The idea behind change management leadership is straightforward, as is the role of leadership in change management initiatives. So why do 70% of US organizational change management plans fall short? And what can you do to avert those failures [1]?

There are reasons for US companies failing in their change efforts. Much of it starts with miscommunication from the top down. Another cause is organizations continue to rely on methodologies dating back to the predigital era. Thus, the foundation needs a fresh approach to change management training and newer technologies.

This article examines a more modern slant to organizational change initiatives. It illustrates how you, as a leader, can get everyone enthused and onside. You will see how to drive your company forward by focusing more on people than processes.

Why Change Management Needs to Modify

US businesses have always had to adjust to keep up with the times. But the pace of change has gotten much faster and more frequent. Today we have constant innovation, technology updates, and a constant connection to economic globalization. So it’s not a case of change for change’s sake but a necessity. Moreover, change management must work seamlessly with change leadership.

Change Management Vs. Change Leadership

They sound similar, and both play a crucial role. But the differences between change management and leadership are fundamental. The former refers to the tools, mechanisms, and processes designed to keep people on board and the project within budget. And change leadership is focused on mobilizing people and resources while executing the plan.

Tactics for Successful Change Management Leadership

People and processes must adapt whenever a company undergoes in-house or external changes. The updated tactics below will help lay the foundation for a successful transition.

Communicate and Collaborate

Tactics for Successful Change Management Leadership - EWF International

This critical first step is to align all leaders involved in the process around the strategic goals. Your company’s ambitions must be clear from the outset, and all parties must know the scale of those forthcoming changes. Now is a great time to answer questions as you outline what the change will mean to specific individuals, teams, and departments.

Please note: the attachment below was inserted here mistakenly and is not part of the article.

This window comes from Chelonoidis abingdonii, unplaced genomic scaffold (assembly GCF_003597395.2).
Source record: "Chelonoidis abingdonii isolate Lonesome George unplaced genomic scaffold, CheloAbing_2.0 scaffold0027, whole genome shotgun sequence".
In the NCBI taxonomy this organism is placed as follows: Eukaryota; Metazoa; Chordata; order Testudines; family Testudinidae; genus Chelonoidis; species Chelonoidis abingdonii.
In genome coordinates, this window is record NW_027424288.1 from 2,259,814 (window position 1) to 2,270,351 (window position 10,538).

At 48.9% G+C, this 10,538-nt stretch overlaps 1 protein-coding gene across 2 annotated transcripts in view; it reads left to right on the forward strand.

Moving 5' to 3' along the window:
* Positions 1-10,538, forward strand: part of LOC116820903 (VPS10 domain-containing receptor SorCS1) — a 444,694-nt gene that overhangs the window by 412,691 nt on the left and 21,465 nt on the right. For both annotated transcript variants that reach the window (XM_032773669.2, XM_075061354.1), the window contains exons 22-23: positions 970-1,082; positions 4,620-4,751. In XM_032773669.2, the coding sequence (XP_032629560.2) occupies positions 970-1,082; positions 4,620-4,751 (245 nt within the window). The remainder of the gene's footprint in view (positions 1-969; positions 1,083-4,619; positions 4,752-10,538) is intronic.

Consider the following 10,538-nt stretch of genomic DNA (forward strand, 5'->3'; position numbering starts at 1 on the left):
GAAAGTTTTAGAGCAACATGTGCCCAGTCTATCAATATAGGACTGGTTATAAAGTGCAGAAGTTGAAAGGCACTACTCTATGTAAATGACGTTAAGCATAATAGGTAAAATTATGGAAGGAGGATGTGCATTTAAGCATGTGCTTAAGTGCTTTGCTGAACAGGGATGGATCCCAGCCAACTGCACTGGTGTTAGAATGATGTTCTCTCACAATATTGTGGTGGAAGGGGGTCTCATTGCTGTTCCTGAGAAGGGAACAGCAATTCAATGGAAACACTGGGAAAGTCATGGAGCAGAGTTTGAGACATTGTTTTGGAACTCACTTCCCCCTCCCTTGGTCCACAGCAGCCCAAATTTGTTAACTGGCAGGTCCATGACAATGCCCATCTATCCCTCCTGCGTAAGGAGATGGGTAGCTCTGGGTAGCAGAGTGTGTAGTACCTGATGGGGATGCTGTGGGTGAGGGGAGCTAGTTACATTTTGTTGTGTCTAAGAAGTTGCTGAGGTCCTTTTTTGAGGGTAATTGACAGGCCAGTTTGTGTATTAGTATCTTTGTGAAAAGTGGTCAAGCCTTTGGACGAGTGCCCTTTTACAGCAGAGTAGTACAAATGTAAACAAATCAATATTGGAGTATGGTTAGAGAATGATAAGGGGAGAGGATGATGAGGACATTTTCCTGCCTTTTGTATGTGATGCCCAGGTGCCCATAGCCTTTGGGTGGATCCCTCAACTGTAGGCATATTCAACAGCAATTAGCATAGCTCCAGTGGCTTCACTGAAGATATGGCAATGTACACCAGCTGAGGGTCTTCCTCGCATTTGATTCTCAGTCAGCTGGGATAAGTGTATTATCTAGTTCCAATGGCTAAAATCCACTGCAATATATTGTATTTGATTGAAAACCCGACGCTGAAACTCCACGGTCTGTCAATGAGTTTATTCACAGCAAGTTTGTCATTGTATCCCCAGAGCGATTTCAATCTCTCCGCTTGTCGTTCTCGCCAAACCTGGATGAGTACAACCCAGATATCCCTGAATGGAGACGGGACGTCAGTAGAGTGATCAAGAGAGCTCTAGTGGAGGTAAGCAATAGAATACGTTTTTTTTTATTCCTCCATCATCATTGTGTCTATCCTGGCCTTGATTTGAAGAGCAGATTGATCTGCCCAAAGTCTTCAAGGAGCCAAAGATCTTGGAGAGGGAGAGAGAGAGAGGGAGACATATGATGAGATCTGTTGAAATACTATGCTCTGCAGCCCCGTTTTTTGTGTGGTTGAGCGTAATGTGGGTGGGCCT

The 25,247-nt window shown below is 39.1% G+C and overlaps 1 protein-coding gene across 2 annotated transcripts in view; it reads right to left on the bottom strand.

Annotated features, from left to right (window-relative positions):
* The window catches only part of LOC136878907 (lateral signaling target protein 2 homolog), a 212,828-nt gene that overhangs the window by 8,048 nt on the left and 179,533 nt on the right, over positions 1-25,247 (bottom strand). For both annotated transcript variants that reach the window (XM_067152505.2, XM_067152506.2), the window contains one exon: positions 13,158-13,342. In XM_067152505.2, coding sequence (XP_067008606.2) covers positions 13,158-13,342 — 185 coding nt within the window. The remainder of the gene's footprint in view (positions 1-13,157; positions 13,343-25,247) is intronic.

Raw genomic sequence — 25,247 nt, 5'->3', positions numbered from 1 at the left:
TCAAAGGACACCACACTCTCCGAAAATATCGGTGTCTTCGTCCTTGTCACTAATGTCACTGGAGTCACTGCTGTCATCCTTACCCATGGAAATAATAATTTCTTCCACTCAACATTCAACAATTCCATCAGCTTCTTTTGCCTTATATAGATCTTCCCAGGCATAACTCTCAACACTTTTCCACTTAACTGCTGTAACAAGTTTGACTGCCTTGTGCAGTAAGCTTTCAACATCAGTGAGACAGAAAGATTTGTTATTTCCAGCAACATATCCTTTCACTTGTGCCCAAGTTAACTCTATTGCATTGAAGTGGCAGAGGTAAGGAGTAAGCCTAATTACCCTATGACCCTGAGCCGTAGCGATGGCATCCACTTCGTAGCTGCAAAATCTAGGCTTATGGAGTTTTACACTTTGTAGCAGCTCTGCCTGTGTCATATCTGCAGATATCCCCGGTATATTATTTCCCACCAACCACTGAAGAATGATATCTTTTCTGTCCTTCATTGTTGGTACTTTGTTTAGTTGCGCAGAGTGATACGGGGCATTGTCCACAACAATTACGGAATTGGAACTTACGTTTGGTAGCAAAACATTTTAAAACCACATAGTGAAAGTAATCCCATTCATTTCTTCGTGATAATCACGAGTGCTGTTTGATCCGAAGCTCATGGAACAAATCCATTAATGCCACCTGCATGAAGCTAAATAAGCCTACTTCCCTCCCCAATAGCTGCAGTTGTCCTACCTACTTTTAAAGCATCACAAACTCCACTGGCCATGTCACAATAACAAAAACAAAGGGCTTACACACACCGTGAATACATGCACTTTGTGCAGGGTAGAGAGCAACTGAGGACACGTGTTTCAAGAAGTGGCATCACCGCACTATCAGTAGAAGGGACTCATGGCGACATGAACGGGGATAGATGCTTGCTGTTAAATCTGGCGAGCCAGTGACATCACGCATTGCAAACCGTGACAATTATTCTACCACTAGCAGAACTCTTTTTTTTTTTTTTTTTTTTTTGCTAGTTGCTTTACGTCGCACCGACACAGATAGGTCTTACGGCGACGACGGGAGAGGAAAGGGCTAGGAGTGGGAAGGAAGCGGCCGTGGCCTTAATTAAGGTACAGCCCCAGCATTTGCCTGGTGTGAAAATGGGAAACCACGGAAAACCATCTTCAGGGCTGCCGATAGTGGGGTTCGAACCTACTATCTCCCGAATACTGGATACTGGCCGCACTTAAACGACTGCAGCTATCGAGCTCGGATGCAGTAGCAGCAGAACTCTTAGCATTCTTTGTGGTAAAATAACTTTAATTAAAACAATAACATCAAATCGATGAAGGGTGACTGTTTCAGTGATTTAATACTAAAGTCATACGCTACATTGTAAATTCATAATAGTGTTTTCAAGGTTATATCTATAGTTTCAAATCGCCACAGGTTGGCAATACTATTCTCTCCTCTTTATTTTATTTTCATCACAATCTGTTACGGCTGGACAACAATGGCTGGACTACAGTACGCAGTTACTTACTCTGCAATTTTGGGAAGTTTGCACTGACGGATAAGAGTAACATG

Put People Before Project Management & Processes

Much of the failure is change management leadership stumbling as it leaps from strategy to execution. It sounds logical, but on closer inspection, the jump from strategy to execution often bypasses preparing the people who will feel the impact of those changes.

The roles and responsibilities of workers often need to adapt to changes. That could mean employee training to ensure a smooth transition (more on people solutions next).

Who Needs to Know?

Introducing new technologies and processes without a supportive chain of command is a mistake. You must keep everyone in the loop who is affected by and needs to adjust to the changes. If the new way of business is significant, that will involve most people from the top down.
A top-down leadership structure looks something like this:

  • The change management team
  • Change leadership team
  • Middle managers & supervisors
  • All affected employees

Fill in any gaps in the list above as they pertain to your organization—for example, department heads, regional directors, vendors, etc.

When People Change, Organizations Change
Failure to prepare, equip, and guide people may lead to internal resistance. A top-down organizational change without supporting and pulling the people within the company across the finish line is setting itself up to fail.

Recognize the Type and Impact of Change

Do you plan a complete company transformation or only a small change? Who will it affect—specifically—and in what ways?

Remember, there can be no one-size-fits-all strategy. The processes and people involved will vary depending on multiple factors. But the humble checklist is still the best foundation for organizing even the most complex plans.

There are two parts, the technical side and the people side of change. The technological updates include design, development, and delivery. While for people, the focus is on preparing workers and stakeholders so that they can adapt and execute the results.
The graphic below illustrates the point.

Successful Outcomes Rely on Strong Leadership

Employees under the charge of change leaders look for inspiration, clarity, and guidance. But change initiatives fail when leaders don’t embrace the people who will most feel the impact of new systems and procedures. That’s why strong leadership is critical for a successful, long-term outcome [2].

Why Inspirational Leadership Matters

Strong leaders have many qualities, and few are as crucial as the ability to inspire others. It matters because negative employee attitudes are responsible for up to 70% of failed change initiatives. Thus, an uninspiring leader has little chance of altering the mindset of a resistant workforce [3].


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Employees Need Leaders to Lead

Leaders drive workplace cultures that often need to transform with significant change. And their views, behaviors, and words can make or break attitudes [4].